Norman Wood 1977

En interesting guitar has passed the premises. Built by the quirky Englishman Norman Wood in 1977. Found an article about him in one English guitar magazine if I rewrote in a previous blog post. At the beginning of the magazine there was a small text about him 🙂

Well. The guitar had some problems. The lid had a couple of cracks and the neck had folded a little into the sound hole with high string height as a result. It had been repaired earlier and a wide piece of mahogany had been glued into a crack behind the stable. Either a sub-saddle mic had been fitted then, or it was original. Would in any case be replaced with a K&K mic. Possibly the bands in the form of round rods in nickel-silver steel had been crowned.

To access the inside and to fix the sunken lid around the sound hole, I opened the bottom. A bit tricky as the binding around the bottom was not a solid wood molding but two layers of thin maple veneer. Mahogany is also troublesome as it has a texture similar to crispbread, usually it is difficult to get loose glued bottoms whole. This time it went really well. Milled the old strip so I could see the joint. The glue was probably carpenter's glue and although it sat hard it reacted to heat and water.

All the ribs inside were in mahogany (lid, side and bottom were also in the same wood), it seems that he did not like spruce! The ribbing was different with a slight fan-bracing below the sound hole with a stable plate in maple. The sparse ribbing was probably the main reason why the lid had cracked, you should tie the lid across the fibers with ribs and not leave large surfaces without reinforcement.

Reinforced the neck block which was clear with some extra pieces of wood and changed the top rib and reinforcements next to the sound hole to an A frame, also glued a few strips of spruce across the fibers on the lid to avoid new cracks.

The neck was pulled loose, which proved unnecessary as it was only to glue it back to get the correct string height. The dove tail in the neck foot was completely straight which meant that you had to pull it up all the way before it loosened. The grip board was thick and in a greenish very hard wood (Lignum vitae?) With a thin rosewood veneer on top. Neck in solid rosewood, head mahogany.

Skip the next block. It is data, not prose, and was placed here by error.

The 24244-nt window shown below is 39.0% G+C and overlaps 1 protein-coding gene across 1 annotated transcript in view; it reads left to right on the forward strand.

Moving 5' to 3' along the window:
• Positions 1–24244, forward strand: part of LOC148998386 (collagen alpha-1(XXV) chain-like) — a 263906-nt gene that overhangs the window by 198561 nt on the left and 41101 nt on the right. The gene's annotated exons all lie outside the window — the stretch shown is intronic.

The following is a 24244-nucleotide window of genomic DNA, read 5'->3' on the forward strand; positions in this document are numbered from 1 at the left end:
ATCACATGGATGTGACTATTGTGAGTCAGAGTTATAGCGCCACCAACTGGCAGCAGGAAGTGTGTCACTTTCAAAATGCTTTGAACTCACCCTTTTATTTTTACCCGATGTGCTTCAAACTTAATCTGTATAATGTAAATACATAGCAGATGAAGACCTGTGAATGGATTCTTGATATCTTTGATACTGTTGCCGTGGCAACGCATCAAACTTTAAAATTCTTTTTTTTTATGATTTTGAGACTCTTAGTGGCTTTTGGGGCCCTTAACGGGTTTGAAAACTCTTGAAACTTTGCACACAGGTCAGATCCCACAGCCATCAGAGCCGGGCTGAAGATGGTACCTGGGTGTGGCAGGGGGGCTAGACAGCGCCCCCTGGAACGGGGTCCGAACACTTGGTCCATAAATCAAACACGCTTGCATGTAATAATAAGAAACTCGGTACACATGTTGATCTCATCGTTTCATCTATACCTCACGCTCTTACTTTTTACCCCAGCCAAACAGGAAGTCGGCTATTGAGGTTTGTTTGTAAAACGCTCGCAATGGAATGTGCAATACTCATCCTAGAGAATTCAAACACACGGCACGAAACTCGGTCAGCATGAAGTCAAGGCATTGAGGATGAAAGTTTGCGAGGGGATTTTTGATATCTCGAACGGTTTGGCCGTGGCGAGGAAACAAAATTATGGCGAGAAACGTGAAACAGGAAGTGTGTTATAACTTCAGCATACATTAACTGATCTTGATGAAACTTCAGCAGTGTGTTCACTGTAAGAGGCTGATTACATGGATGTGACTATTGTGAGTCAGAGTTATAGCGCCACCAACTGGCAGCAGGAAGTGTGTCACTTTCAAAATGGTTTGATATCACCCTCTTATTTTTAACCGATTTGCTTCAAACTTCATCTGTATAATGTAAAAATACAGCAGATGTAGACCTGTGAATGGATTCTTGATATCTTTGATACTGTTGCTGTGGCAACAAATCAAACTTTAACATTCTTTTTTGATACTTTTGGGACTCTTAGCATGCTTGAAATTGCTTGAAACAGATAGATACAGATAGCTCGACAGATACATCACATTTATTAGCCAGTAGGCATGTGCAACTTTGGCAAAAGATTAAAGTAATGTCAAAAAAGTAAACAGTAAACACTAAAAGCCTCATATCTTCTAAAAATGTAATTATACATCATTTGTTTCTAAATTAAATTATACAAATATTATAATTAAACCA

The ribbons / rods along the bottom loosened some of the heat as I heated the neck, got warm and tightened properly to bring them down to the right height again. If you want to loosen the neck of one of these, you should only heat in the joint itself (heat the skillet on an iron) and not the straps.

Obtained maple veneer in a roll and cut to 6 just wide bindings around the bottom, needed three layers to build the strip. Milled the trench and covered it with a happy pack. Then glued all three layers together with warm skin glue in the trench to give the strip its shape. The joy pack allowed me to loosen the glued strip, make it smoother and finally glue the strips in place. A way to make a mold without having to heat and mold wood. Not as good and about the same job as using solid wood moldings.

Got the crown peaks on the round rods, strung on with Newtone Masterclass 0.11. The bands in the form of round bars worked, but any extra job with that solution is hardly worth the trouble. Possibly good on a Django guitar where you want the hardest possible attack and maximum volume, the large mass in the bands compared to regular bands should give better attack when playing with a thick pitch.

An odd detail was that the string pins leaned forward (!) In the string pins. Has failed to figure out why.

The back was probably most strange. No ribs were needed, but it was also rather "dead". Almost no difference in the sound whether you let the bottom rest against the stomach or not.

The guitar was oiled and I put on a couple of thin turns of True Oil to look good for the new strip and repairs. It went blank.

It is a large guitar, 105 cm long, the lid 42 cm at the widest place and the coffin is almost 10 cm wide. The bulan on the back is about 2 cm high. The case that came with the guitar (in the brown 1970s hard plastic) was specially made with an extra bulge for the bottom 🙂

After three days of vibration, it opened up and actually sounds really good. Comfortable to play on. Sounds a bit like a really good archtop guitar, not excessive bass, hard attack and good volume. But at the same time a little sound from a fixed stable. The very thin and flat neck was a bit square, but worked well to play on. I mostly complain that it does not match the chords, but no guitar that does not have a saddle tuning does.

There might not be much to take away from this, but it was fun to see something different! 🙂


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